The Private Memoirs and Confessions of a Justified Sinner

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Wordsworth Editions, 2003 - 193 páginas
With an Introduction and Notes by David Blair, University of Kent at Canterbury. In the early years of the 18th century, Scotland is torn by religious and political strife. Hogg's sinner, justified by his Calvinist conviction that his own salvation is pre-ordained, is suspected of involvement in a series of bizarre and hideous crimes. A century later his memoirs reveal the extraordinary, macabre truth. The tale is chilling for its astute psychological accuracy as it illustrates, with power and economy, the dire effect of self-righteous bigotry on a fanatical character. In the first half of his new introduction David Blair provides a detailed explanation of the historical and religious contexts of Hogg's novel. In the second half he probes the book's brilliant, complex engagement with issues of identity, history and narrative itself. AUTHOR: James Hogg (1770-1835) was a writer and poet whose fame, during the later stages of his life, was second only to Sir Walter Scott in his native Scotland. Known as 'The Ettrick Shepherd', his works faded into obscurity until his innovative novel 'The Private Memoirs and Confessions of a Justified Sinner' had a significant revival of interest in the latter part of the twentieth century
 

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LibraryThing Review

Crítica de los usuarios  - amerynth - LibraryThing

I bought a copy of James Hogg's "The Private Memoirs and Confessions of a Justified Sinner" for a group read months ago. The cover of this edition freaked one of my kids out, so I put it "away" and ... Leer comentario completo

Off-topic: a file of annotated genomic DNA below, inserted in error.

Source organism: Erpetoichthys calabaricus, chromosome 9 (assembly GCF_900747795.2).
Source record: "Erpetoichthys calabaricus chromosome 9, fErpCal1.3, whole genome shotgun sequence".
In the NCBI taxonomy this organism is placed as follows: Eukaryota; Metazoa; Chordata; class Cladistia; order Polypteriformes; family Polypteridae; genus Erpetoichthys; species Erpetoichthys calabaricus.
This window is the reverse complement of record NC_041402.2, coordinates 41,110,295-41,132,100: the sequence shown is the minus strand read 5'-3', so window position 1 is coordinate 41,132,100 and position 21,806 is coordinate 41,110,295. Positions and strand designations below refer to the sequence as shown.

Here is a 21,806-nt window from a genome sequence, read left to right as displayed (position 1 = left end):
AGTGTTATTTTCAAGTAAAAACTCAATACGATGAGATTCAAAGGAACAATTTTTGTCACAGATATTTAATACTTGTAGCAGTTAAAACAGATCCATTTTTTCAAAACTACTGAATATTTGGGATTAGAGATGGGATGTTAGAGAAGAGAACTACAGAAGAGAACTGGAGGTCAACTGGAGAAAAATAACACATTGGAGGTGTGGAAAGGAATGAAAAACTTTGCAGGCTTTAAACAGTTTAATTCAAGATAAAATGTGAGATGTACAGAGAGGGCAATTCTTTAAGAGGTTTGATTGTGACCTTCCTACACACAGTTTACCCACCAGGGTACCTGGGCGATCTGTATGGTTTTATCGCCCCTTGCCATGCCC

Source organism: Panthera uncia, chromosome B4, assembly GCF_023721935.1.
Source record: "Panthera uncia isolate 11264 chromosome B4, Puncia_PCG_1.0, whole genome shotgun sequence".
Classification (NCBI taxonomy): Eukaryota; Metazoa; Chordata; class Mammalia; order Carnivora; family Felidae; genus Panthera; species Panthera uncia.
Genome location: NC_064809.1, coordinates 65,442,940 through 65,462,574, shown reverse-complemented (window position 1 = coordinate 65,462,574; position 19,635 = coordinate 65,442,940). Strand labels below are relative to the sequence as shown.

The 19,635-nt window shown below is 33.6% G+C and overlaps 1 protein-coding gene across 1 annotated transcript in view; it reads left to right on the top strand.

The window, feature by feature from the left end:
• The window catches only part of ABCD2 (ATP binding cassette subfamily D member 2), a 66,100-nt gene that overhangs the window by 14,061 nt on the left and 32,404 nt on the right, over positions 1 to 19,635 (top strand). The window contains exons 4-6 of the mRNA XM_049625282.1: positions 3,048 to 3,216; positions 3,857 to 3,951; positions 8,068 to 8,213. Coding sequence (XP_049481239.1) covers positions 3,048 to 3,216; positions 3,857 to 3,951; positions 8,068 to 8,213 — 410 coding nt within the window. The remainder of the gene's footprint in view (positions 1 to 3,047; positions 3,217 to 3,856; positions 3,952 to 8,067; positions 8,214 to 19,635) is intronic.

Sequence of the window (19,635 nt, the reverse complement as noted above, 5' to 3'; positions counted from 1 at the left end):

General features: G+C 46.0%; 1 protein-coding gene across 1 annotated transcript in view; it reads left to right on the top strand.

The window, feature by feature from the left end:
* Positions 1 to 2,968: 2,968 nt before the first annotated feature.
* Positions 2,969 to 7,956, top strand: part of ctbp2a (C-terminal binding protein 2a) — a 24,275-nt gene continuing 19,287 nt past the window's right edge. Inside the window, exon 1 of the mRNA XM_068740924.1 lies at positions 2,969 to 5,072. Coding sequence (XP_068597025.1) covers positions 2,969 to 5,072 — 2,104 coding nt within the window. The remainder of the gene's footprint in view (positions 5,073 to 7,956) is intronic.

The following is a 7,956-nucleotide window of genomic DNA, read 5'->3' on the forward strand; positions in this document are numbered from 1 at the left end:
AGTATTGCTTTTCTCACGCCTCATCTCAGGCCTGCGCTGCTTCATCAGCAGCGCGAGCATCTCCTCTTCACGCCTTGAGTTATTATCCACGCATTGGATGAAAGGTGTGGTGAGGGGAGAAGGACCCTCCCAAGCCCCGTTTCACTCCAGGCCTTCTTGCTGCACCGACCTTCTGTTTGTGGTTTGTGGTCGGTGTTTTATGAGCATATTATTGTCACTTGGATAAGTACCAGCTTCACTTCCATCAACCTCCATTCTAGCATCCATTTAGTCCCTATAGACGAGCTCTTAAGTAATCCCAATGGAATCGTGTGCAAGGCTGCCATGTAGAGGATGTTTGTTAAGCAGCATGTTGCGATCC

LibraryThing Review

Crítica de los usuarios  - tess_schoolmarm - LibraryThing

This is a very convoluted tale of two brothers and perhaps a demonic being. This is billed as a satire on Calvinism. The premise of the story is that Robert, the youngest "son" of the Laird (but ... Leer comentario completo

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Acerca del autor (2003)

Son of a Scottish shepherd and descended from minstrels, Hogg led a life that has the fictional quality Thomas Hardy was to capture later in the century in his novels of country life. After meeting Sir Walter Scott in 1802, Hogg adopted the name "Ettrick Shepherd," a pseudonym under which he published original lyrics and ballads. In 1814 Hogg met William Wordsworth and enjoyed literary friendships in the Lake District, although he parodied the other poets' styles and mannerisms in The Poetic Mirror (1816). He married at age 50 and fathered five children, whom he tried to support by the same kind of unproductive farming at which Robert Burns had labored a generation before. Like Burns, his convivial nature and verbal talents won him a following in fashionable society, especially after the publication of his first novel, The Private Memoirs and Confessions of a Justified Sinner (1824), when he was 53 years old. The first novel to explore psychological aberrations, it traces the collapse of a personality under the pressure of social conformity, native superstition, and religious excess. Since the introduction by Andre Gide to the 1947 Cresset edition, it has acquired an academic following and a new popularity. There is a James Hogg Society, founded in 1982, which publishes a newsletter.

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